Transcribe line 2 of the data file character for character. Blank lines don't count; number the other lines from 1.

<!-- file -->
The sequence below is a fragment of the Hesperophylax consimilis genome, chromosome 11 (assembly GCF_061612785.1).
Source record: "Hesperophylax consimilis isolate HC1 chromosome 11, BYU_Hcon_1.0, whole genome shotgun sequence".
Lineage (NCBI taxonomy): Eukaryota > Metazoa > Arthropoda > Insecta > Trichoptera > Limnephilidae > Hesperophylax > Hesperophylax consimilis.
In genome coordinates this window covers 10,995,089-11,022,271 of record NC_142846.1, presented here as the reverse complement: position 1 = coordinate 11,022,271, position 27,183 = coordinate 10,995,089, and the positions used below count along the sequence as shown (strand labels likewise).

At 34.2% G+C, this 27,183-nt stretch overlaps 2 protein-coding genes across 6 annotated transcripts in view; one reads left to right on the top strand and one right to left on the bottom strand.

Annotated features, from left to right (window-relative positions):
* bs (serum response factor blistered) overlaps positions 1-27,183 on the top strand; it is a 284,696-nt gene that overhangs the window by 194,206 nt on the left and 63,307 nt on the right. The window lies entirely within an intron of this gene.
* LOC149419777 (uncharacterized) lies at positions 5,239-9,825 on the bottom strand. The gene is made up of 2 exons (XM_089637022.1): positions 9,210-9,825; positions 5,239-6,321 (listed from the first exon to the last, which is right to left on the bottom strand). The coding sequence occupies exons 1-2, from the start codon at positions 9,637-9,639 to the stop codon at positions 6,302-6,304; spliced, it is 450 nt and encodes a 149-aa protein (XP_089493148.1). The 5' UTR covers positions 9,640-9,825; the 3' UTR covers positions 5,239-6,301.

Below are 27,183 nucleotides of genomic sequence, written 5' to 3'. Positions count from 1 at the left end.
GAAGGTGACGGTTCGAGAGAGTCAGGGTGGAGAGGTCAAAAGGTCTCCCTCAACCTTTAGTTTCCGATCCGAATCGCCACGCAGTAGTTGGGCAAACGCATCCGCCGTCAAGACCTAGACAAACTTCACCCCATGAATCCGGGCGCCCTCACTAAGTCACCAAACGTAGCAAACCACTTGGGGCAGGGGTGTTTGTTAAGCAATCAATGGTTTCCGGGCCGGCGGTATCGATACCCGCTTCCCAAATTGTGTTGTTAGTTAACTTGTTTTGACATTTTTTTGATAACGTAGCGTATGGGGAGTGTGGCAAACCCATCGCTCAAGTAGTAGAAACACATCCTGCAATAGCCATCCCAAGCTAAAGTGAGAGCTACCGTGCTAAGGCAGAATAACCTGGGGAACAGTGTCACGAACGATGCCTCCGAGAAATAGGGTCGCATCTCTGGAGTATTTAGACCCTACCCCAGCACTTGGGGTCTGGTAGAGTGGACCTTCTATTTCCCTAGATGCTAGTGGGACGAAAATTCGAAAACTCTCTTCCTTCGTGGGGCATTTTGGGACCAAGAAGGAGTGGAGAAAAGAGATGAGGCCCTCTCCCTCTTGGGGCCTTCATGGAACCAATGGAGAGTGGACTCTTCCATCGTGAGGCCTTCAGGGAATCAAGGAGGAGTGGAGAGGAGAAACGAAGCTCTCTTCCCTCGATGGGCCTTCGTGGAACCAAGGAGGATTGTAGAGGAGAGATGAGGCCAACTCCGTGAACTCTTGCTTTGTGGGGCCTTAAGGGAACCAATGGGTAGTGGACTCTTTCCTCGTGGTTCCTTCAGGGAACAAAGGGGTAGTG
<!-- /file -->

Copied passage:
Source record: "Hesperophylax consimilis isolate HC1 chromosome 11, BYU_Hcon_1.0, whole genome shotgun sequence".